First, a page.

You've seen it. A great person with great skills. But this person is struggling. The person is not performing like you thought. Or, some work is just not happening. Maybe some work is getting done, but there is a negative vibe around this person. For most of us, we have seen this and may even have been this person. What is making this seemingly competent person just not cut it for your organization?
Of course, we can do personality profiles, surveys, observations, you name it. But I have three keys to help you identify what the barrier really is.
- Loss of Fire.
Remember when you were offered your position? You were excited. You had energy inside and outside to do the work. You thought the organization was the best thing since sliced bread. That is the fire for the mission of the organization. Many have this “Pollyanna” view when starting a job. Then the amount of work, the office politics, the culture, and the issues start to rise and bring in reality.
The problem here is that when the voices of the issues and barriers of doing the job outweigh the passion for the mission and vision, it is extremely hard for a person to motivate themselves to accomplish tasks towards goals.
- There Is No Motivation to the Big Goals.
This is different than motivation to your mission or vision. In the book, The 4 Disciplines of Execution (McChesney, Covey, & Huling), the authors explain that a person should have only 1-2 wildly important goals. Then you focus specifically on the tasks to achieving those goals. What I see happen is 2-fold. One, there are just too many goals, so it sucks the motivation right out of the employee.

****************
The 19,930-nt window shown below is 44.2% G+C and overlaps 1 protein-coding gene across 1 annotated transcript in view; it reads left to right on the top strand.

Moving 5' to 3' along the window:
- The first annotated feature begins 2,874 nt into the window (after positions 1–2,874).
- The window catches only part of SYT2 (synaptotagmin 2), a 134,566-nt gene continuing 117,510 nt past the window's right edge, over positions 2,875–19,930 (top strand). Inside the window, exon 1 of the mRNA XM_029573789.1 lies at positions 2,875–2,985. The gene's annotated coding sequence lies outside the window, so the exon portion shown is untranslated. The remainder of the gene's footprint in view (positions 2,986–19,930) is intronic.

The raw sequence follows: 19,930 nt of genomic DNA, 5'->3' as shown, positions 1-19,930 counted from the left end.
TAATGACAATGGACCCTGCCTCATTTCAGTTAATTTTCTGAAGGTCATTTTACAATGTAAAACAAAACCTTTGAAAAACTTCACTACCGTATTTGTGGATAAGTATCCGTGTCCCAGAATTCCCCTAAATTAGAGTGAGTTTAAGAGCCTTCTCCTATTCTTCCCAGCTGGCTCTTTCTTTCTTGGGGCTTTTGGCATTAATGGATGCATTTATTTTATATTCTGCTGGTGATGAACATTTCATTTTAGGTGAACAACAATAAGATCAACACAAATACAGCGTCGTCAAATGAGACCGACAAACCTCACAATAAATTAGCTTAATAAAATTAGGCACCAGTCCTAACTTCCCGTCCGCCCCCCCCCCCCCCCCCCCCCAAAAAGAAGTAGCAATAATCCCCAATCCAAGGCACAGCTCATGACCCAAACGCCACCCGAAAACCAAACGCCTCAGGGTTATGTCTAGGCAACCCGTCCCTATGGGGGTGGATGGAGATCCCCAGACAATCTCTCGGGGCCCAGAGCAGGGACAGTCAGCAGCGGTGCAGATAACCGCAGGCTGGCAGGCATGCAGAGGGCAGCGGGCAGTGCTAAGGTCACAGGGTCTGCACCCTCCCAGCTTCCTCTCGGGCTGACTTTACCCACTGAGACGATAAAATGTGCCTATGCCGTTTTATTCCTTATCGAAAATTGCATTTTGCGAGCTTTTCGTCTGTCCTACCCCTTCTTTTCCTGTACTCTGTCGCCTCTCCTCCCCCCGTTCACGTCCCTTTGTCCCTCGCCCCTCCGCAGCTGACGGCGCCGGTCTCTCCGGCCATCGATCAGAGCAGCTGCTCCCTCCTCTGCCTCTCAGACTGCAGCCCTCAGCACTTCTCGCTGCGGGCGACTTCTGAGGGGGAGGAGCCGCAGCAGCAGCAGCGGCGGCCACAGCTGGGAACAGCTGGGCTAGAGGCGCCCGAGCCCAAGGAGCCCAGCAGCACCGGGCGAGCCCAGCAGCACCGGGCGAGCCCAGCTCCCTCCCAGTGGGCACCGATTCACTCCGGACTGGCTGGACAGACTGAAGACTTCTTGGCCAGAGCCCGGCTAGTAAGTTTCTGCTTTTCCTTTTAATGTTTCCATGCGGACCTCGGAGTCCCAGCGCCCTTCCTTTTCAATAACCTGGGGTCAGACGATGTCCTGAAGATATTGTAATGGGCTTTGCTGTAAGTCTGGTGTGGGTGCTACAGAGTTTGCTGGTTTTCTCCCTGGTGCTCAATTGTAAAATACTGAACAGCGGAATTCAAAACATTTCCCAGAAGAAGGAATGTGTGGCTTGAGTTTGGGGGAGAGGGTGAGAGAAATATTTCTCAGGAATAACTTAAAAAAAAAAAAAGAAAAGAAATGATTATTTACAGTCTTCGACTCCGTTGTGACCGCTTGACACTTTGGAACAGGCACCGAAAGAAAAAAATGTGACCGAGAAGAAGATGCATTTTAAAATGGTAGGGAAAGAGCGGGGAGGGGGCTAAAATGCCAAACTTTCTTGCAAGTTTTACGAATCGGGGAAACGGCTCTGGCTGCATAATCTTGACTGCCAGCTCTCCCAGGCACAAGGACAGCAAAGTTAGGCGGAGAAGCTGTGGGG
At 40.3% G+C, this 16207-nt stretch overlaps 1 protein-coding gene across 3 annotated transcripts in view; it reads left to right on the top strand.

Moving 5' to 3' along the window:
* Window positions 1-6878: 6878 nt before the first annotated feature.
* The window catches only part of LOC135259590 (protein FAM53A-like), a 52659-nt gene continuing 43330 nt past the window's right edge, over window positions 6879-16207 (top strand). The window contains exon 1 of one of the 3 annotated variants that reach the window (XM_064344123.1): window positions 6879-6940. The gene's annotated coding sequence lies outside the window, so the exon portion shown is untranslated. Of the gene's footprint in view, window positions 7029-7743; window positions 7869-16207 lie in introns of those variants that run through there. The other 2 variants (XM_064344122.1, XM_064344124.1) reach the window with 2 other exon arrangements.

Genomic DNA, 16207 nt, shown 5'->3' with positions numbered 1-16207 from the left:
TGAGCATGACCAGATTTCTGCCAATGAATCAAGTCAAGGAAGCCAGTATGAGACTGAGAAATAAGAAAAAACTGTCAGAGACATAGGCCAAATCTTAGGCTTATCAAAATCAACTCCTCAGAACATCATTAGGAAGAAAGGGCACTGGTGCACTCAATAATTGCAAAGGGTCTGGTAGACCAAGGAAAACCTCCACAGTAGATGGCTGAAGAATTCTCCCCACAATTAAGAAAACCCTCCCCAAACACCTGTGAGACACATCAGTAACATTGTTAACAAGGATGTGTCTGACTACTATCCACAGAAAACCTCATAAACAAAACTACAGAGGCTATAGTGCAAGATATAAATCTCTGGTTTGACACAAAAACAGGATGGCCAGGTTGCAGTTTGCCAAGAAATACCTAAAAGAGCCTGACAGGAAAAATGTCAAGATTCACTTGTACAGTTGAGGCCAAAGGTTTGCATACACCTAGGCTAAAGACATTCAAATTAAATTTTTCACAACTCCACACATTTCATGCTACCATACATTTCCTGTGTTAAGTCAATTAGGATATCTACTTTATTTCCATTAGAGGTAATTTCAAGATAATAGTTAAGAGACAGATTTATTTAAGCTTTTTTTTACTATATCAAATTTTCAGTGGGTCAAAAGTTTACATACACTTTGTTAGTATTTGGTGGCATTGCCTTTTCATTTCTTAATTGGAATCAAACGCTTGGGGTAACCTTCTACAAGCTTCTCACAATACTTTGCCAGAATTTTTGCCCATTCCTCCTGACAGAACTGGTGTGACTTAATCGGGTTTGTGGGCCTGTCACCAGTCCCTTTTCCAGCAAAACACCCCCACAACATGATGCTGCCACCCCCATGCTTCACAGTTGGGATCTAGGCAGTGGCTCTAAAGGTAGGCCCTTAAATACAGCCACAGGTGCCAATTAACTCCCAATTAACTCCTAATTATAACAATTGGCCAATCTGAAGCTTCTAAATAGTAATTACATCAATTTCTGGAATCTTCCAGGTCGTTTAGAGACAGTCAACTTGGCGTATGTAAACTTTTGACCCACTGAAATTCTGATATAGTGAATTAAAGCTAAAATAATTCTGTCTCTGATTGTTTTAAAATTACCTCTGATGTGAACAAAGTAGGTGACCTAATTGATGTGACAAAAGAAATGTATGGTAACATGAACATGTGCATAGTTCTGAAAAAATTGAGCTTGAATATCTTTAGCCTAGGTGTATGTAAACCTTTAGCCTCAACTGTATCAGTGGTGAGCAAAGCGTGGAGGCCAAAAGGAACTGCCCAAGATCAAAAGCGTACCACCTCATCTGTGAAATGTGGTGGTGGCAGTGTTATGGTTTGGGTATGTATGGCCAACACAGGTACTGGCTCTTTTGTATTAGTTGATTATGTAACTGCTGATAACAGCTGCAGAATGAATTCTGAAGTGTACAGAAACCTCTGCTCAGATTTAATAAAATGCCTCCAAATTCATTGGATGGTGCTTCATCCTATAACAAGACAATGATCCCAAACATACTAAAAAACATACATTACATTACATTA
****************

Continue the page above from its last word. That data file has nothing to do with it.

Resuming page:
The other thing is that the tasks to achieve those goals are contrary to the person’s motivating style. If I have a passive person whose tasks all have to do with aggressively completing tasks, these tasks will simply not get done. We all have to do things we would rather not do. But a weekly to do list of things you have no motivation to do, will fall by the wayside.
- There is Clearly a Conflict.
Sometimes, we just do not know the heart issues the employee is facing. I remember seeing this woman who was struggling because she needed to work, but her heart was wanting to bring her ailing mother home in her last months or years of life. She kept her inner struggle quiet from the staff since she was a very private person. Sadly, her struggle kept bleeding into her workday until other employees were making their own (wrong) assumptions about the employee. There are many examples of this sort of internal conflict that hijacks an employee’s focus.
Great leaders have cultivated relationships of trust, concern, and openness with their employees. When you identify one of these three barriers, you will be able to pray for strategies to help love and care for this person, even if it means he or she may not be in the right position or the right organization.
I’d love to help you get everybody in the right position in your ministry, so they can thrive and your ministry can flourish. Let’s talk! Just schedule your free coaching call >>